I've been presented with this view before and I have a hard time seeing the difference between "apostolic succession" and the Latter-day Saints view of our "line of authority".  I need some help to see the differences if there are any.   So I don't get this line of reasoning.  The fact that I can trace my line of authority back to Peter, James, and John, and even Jesus, does not make me an apostle, nor does it mean that I have the same duties and keys as the apostles.  So I am not a successor of the apostles in filling their exact role in the church.   I hold the same priesthood, but I don't hold the same office in the priesthood.  A bishop is an office (1 Tim 3:1), and a deacon is an office (1 Tim 3:10,13).   Romans 12:4  "For as we have many members in one body, and all members have not the same office".  How does apostolic succession differentiate the leadership hierarchy?   I'm sure I am looking at this through my LDS tinted glasses :)   So please help me (someone?)

 

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1 hour ago, JLHPROF said:

So if everyone from the Pope and college of Cardinals are all Bishops why claim Peter's authority?  An Apostle even in basic NT terms would be higher than any Bishop.

The idea is that all 12 were apostles but Peter was prime and supreme among the apostles. The bishops are the successors to the apostles -- the apostles ordained the bishops -- so the bishop that was the successor to Peter is prime and supreme among the bishops, like Peter was among the apostles.

The LDS and Catholic view of bishop differs greatly. An LDS bishop is more like a Catholic priest. A Catholic bishop is more like an LDS stake president.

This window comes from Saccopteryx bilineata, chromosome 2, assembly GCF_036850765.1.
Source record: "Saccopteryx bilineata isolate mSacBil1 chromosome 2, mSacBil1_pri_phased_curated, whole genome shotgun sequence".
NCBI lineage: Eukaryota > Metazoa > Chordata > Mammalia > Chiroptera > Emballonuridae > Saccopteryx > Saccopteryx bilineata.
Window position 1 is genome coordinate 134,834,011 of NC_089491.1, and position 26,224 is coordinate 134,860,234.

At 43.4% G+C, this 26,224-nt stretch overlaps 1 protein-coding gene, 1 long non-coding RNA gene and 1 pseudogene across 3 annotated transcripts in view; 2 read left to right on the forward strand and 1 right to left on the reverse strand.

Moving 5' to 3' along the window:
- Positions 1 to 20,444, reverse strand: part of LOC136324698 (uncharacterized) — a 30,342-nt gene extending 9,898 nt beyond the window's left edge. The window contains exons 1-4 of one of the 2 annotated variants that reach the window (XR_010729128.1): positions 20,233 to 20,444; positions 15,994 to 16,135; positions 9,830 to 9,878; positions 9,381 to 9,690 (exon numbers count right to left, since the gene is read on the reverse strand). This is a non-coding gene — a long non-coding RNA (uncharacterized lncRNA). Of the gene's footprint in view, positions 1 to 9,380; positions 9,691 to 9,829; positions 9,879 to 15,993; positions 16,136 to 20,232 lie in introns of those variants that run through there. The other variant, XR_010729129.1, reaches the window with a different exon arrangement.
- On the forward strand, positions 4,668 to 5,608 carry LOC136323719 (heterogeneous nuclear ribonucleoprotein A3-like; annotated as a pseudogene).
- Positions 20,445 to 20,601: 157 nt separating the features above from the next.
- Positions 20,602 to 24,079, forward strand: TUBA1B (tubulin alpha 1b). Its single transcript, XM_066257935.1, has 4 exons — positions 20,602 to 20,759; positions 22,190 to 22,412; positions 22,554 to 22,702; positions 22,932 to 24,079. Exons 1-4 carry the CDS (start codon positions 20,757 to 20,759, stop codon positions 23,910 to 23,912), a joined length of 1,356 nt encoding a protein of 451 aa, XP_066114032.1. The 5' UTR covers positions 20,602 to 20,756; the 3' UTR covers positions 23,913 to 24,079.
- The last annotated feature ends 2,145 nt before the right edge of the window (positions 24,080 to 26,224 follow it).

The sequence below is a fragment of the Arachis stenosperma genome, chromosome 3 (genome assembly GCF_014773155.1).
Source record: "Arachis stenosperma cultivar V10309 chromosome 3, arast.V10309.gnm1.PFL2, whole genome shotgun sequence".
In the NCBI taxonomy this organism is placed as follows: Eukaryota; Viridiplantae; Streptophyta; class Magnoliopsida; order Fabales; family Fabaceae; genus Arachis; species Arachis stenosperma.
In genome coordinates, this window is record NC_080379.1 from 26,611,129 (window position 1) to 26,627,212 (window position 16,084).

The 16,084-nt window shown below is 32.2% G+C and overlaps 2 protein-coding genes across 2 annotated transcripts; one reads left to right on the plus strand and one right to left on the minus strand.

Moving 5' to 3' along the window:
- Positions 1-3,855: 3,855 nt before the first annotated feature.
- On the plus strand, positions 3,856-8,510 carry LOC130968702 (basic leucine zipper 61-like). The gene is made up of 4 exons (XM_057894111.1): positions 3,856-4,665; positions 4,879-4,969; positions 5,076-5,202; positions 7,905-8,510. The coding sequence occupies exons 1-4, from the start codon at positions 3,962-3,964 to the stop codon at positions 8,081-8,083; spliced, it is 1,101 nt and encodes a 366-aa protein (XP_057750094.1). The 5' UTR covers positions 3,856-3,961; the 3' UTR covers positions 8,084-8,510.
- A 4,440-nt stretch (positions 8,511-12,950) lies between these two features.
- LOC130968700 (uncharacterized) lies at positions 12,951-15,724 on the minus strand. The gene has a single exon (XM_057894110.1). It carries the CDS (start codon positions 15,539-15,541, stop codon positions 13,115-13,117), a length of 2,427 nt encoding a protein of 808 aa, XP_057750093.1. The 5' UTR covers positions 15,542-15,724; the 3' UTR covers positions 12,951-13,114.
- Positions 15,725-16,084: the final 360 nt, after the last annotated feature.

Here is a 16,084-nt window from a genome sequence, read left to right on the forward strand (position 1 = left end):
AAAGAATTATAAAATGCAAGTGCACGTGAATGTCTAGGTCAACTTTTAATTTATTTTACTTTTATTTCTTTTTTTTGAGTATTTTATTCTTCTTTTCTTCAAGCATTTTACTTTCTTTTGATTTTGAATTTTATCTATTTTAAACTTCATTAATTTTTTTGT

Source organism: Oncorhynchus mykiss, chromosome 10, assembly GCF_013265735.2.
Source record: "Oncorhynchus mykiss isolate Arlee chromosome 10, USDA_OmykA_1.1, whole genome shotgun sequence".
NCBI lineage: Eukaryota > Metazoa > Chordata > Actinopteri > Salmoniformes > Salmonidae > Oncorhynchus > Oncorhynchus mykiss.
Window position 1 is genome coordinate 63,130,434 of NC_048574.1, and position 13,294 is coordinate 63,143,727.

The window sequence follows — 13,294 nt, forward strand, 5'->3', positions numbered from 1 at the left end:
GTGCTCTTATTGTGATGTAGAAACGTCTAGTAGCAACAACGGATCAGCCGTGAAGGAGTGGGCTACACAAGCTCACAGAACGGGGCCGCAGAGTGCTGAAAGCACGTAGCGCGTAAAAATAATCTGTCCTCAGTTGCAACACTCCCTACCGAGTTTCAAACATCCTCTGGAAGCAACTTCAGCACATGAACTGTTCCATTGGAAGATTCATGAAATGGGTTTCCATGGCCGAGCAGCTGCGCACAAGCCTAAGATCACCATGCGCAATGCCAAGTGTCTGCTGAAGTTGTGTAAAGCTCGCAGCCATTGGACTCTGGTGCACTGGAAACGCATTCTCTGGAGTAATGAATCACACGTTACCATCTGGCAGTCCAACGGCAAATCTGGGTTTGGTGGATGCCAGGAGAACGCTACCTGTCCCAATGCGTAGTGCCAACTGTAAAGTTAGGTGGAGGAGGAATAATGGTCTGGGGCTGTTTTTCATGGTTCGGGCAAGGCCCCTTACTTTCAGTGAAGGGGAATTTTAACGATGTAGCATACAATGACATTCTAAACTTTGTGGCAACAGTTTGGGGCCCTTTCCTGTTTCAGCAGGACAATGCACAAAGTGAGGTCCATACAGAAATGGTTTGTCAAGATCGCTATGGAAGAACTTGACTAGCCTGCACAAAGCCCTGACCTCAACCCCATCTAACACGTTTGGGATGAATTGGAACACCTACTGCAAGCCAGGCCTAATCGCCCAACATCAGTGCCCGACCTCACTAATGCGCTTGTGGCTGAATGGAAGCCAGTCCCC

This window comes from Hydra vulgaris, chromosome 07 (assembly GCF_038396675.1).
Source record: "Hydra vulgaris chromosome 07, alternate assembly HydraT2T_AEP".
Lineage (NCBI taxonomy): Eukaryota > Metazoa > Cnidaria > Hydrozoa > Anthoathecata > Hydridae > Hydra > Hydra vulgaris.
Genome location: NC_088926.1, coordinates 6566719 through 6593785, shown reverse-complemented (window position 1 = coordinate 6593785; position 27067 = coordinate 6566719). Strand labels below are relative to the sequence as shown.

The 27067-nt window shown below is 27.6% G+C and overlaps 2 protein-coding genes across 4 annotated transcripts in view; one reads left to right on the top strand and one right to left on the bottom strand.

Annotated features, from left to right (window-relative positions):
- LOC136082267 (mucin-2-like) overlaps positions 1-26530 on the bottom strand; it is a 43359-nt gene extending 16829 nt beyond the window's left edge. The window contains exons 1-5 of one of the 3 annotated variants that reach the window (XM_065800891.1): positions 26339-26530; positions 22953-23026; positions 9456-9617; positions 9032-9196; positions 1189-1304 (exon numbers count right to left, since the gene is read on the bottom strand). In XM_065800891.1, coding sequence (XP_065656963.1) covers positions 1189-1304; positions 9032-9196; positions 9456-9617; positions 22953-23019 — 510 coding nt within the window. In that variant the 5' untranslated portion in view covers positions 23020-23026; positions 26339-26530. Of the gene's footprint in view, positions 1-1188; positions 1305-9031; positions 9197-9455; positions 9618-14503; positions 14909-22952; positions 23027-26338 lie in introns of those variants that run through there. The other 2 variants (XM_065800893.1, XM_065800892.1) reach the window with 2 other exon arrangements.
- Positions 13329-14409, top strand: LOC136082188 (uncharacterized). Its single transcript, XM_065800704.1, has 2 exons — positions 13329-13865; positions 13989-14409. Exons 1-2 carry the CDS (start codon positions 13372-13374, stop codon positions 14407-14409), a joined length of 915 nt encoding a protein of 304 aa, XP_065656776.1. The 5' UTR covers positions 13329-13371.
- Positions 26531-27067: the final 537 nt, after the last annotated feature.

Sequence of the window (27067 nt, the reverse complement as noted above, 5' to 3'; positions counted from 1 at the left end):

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5 minutes ago, MiserereNobis said:

The idea is that all 12 were apostles but Peter was prime and supreme among the apostles. The bishops are the successors to the apostles -- the apostles ordained the bishops -- so the bishop that was the successor to Peter is prime and supreme among the bishops, like Peter was among the apostles.

The LDS and Catholic view of bishop differs greatly. An LDS bishop is more like a Catholic priest. A Catholic bishop is more like an LDS stake president.

I get all that.

But did the Apostles ordain the Bishops to be new Apostles?  Why call them Bishops if they're Apostles?

And Cardinals are the same Apostolic authority as any Bishop?  Just a higher administrative calling?

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5 minutes ago, InCognitus said:

I've been presented with this view before and I have a hard time seeing the difference between "apostolic succession" and the Latter-day Saints view of our "line of authority".  I need some help to see the differences if there are any.   So I don't get this line of reasoning.  The fact that I can trace my line of authority back to Peter, James, and John, and even Jesus, does not make me an apostle, nor does it mean that I have the same duties and keys as the apostles.  So I am not a successor of the apostles in filling their exact role in the church.   I hold the same priesthood, but I don't hold the same office in the priesthood.  A bishop is an office (1 Tim 3:1), and a deacon is an office (1 Tim 3:10,13).   Romans 12:4  "For as we have many members in one body, and all members have not the same office".  How does apostolic succession differentiate the leadership hierarchy?   I'm sure I am looking at this through my LDS tinted glasses :)   So please help me (someone?)